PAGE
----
New York City Mayor Bill de Blasio instituted Meatless Mondays at 15 NYC schools this week. The mayor held a conference at Brooklyn’s first all-vegetarian school, P.S.1, Monday morning to make the announcement, alongside school officials and vegan Brooklyn Borough President Eric L. Adams. The conference opened with a speech from P.S.1 third grader Andy Salas, who reported that his classmates are enjoying the vegetarian food at his school, particularly a sphagetti and tofu dish. “This makes our school unique,” Salas said. “I definitely think more schools should try this.” De Blasio praised Adams for his advocacy of a plant-based diet before announcing the initiative—in which children will be served vegetarian meals for breakfast and lunch once per week starting this spring. “This is a big deal,” de Blasio said. “We’re starting a new habit, and it’s something we are looking forward to.” De Blasio revealed that both of his children are vegetarian, and Mondays at his residence, Gracie Mansion, will follow the same initiative. New York City Schools Chancellor Carmen Fariña praised the iniative before handing the microphone to Adams—who the mayor introduced as an influential figure to the 2.6 million New Yorkers in his borough. “We are digging our graves with our spoons and our forks,” Adams said after revealing that a plant-based diet helped him regain his sight—which he lost due to type 2 diabetes. “It is difficult to move the needle in the right direction,” Adams continued, explaining that teaching children about plant-based diets is important in creating a global dietary shift. “We are going to look back on this day,” Adams said, “and we are going to reflect on the changing direction of not only Brooklyn, not only New York, but the globe.” Earlier this month, 1,200 New York City public schools—with the help of The Coalition for Healthy School Food—committed to introducing at least one vegan lunch option per day.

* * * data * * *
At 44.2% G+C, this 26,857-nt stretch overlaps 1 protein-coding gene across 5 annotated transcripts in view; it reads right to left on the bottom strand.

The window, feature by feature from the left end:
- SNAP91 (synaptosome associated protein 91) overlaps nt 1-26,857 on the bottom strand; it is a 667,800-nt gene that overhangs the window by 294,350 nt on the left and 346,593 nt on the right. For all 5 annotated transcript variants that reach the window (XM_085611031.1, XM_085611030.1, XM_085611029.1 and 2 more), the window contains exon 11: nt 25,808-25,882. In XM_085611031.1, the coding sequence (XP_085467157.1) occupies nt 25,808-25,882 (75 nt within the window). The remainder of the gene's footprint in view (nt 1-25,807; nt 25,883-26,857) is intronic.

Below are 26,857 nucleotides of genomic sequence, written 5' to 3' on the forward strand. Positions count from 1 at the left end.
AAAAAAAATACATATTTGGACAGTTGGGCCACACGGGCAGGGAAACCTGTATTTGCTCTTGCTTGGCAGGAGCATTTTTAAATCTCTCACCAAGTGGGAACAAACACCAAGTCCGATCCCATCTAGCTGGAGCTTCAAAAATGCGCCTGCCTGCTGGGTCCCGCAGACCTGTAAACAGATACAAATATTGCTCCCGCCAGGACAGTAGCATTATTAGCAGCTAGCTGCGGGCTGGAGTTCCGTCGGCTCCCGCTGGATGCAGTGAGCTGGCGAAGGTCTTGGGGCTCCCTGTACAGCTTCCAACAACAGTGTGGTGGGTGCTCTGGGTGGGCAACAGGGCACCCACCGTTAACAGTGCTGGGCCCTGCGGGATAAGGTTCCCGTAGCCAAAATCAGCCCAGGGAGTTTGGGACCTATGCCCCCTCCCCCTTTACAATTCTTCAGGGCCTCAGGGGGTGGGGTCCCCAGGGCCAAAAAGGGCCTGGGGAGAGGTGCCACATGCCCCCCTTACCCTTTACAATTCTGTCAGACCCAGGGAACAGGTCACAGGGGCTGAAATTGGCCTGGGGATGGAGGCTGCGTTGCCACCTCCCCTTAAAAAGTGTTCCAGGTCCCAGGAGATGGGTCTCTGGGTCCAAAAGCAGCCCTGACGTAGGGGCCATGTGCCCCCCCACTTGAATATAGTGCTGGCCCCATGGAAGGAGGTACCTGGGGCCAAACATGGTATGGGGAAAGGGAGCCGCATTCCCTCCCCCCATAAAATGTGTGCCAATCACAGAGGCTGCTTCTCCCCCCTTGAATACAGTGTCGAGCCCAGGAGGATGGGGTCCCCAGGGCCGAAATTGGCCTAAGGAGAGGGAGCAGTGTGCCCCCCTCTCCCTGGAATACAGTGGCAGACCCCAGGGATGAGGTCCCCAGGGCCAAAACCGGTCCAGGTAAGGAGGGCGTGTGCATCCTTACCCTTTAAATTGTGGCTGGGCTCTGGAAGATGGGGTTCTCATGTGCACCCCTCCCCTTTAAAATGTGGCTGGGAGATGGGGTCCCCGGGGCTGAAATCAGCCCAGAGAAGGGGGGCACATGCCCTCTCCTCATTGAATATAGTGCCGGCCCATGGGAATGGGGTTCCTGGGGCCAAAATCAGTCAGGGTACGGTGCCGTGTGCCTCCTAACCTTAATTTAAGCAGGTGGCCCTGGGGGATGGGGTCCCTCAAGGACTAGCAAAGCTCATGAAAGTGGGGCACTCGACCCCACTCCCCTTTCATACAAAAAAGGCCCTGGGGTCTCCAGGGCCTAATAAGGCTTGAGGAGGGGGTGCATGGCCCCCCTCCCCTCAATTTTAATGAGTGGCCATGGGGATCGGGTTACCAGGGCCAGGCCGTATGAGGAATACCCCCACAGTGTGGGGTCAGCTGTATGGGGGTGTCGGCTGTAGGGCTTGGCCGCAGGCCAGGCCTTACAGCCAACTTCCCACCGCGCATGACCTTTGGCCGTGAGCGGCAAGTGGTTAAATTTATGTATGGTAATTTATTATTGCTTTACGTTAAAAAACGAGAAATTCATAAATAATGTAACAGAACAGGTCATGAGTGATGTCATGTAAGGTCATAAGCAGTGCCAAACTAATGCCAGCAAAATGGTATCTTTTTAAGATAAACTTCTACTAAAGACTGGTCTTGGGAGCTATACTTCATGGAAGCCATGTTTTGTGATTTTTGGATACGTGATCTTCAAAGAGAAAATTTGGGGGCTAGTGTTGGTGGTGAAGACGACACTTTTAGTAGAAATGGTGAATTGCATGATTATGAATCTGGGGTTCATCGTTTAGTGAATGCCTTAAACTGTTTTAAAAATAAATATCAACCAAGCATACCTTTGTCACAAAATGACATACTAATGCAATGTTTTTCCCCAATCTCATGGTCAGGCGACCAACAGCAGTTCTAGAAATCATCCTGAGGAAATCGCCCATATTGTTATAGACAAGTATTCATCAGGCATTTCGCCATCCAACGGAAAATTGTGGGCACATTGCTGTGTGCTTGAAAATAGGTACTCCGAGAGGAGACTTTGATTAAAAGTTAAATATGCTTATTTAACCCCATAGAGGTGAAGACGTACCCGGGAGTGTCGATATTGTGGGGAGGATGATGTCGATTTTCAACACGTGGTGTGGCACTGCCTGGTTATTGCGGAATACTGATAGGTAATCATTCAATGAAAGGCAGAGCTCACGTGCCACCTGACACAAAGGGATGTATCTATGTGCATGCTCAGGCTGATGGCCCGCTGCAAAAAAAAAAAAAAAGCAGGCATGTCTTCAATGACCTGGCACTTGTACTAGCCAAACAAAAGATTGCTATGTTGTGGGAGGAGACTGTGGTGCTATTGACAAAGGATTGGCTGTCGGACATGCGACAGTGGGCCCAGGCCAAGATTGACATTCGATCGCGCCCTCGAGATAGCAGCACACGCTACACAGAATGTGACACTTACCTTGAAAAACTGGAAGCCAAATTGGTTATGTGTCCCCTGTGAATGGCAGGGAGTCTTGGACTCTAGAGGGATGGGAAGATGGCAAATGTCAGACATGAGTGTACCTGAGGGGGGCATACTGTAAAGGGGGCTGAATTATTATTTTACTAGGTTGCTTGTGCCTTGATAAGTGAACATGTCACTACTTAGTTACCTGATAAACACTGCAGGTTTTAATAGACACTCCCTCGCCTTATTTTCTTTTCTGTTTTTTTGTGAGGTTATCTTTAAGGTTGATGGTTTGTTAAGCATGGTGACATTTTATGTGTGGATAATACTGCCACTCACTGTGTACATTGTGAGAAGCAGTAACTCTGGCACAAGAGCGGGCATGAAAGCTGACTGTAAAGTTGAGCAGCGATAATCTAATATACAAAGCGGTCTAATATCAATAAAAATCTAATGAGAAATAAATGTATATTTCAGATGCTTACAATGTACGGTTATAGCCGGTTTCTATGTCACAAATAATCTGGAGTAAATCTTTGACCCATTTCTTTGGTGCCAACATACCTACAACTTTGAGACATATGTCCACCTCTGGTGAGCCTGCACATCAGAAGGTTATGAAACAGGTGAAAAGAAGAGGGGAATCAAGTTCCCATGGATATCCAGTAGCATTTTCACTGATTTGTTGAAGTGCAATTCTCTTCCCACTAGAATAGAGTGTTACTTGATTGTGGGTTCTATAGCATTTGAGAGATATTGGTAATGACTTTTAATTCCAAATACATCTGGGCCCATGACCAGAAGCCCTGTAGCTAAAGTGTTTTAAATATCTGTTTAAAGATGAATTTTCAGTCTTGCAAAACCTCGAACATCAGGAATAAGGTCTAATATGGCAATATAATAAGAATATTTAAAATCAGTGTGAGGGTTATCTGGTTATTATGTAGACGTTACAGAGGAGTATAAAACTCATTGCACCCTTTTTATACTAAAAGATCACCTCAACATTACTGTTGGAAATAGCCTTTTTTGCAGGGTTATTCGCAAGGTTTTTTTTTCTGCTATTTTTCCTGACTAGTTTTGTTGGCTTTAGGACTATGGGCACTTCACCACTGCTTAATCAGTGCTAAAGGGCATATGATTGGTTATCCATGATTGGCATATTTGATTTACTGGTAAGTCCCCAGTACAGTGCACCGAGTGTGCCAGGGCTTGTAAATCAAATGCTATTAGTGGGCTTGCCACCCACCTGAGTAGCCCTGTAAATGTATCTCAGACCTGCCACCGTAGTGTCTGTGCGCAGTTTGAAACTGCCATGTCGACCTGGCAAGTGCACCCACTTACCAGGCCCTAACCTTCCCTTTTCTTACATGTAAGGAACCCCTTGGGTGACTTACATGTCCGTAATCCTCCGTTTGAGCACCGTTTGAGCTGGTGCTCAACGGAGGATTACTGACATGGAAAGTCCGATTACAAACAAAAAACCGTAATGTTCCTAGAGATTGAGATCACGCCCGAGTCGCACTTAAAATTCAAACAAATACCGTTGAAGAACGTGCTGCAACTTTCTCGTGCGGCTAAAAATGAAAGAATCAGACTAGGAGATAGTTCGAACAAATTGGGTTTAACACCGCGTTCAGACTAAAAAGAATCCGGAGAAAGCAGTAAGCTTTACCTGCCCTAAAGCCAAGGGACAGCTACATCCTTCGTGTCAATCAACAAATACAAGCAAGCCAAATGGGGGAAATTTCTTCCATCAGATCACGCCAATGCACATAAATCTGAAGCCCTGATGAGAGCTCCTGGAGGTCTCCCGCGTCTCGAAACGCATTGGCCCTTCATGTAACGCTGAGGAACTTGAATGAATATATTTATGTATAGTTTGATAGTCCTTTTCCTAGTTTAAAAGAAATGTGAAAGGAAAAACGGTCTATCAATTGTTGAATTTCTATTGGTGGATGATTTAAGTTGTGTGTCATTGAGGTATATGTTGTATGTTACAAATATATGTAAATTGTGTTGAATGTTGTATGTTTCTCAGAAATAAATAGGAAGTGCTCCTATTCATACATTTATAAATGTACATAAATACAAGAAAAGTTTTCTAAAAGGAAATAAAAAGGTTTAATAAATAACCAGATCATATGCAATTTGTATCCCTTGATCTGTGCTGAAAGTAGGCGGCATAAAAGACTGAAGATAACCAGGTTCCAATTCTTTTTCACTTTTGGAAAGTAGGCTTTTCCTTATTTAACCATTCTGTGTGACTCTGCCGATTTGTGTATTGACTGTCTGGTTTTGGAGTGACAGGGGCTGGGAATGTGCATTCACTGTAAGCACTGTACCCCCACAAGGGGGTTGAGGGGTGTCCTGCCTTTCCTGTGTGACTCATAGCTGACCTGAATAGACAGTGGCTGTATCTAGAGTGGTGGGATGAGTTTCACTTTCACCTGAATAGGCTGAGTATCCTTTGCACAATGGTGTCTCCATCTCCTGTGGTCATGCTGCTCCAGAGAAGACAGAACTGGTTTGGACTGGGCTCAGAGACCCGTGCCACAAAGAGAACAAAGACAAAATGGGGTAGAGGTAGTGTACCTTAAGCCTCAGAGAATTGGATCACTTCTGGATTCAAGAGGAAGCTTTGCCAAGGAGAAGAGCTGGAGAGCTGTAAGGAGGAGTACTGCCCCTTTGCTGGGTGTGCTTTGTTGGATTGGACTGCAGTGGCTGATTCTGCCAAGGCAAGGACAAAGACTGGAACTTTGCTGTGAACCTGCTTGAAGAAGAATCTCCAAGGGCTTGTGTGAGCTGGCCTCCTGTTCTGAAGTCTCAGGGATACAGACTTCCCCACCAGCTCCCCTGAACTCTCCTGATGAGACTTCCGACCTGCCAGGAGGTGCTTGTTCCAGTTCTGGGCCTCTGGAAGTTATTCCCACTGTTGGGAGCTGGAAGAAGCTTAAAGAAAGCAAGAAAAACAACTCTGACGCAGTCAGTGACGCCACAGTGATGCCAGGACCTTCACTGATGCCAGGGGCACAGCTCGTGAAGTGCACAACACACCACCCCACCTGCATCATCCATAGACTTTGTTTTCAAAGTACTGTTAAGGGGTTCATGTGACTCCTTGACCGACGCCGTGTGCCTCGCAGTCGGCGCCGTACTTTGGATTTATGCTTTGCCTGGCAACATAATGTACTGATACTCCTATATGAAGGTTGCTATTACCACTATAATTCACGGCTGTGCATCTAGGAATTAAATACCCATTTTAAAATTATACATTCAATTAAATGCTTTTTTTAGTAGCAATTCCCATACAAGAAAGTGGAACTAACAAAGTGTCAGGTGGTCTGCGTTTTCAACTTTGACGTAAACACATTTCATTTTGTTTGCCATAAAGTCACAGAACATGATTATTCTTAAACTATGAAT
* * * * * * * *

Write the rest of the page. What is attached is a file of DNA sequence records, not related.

Photo courtesy of Jeff Bachner
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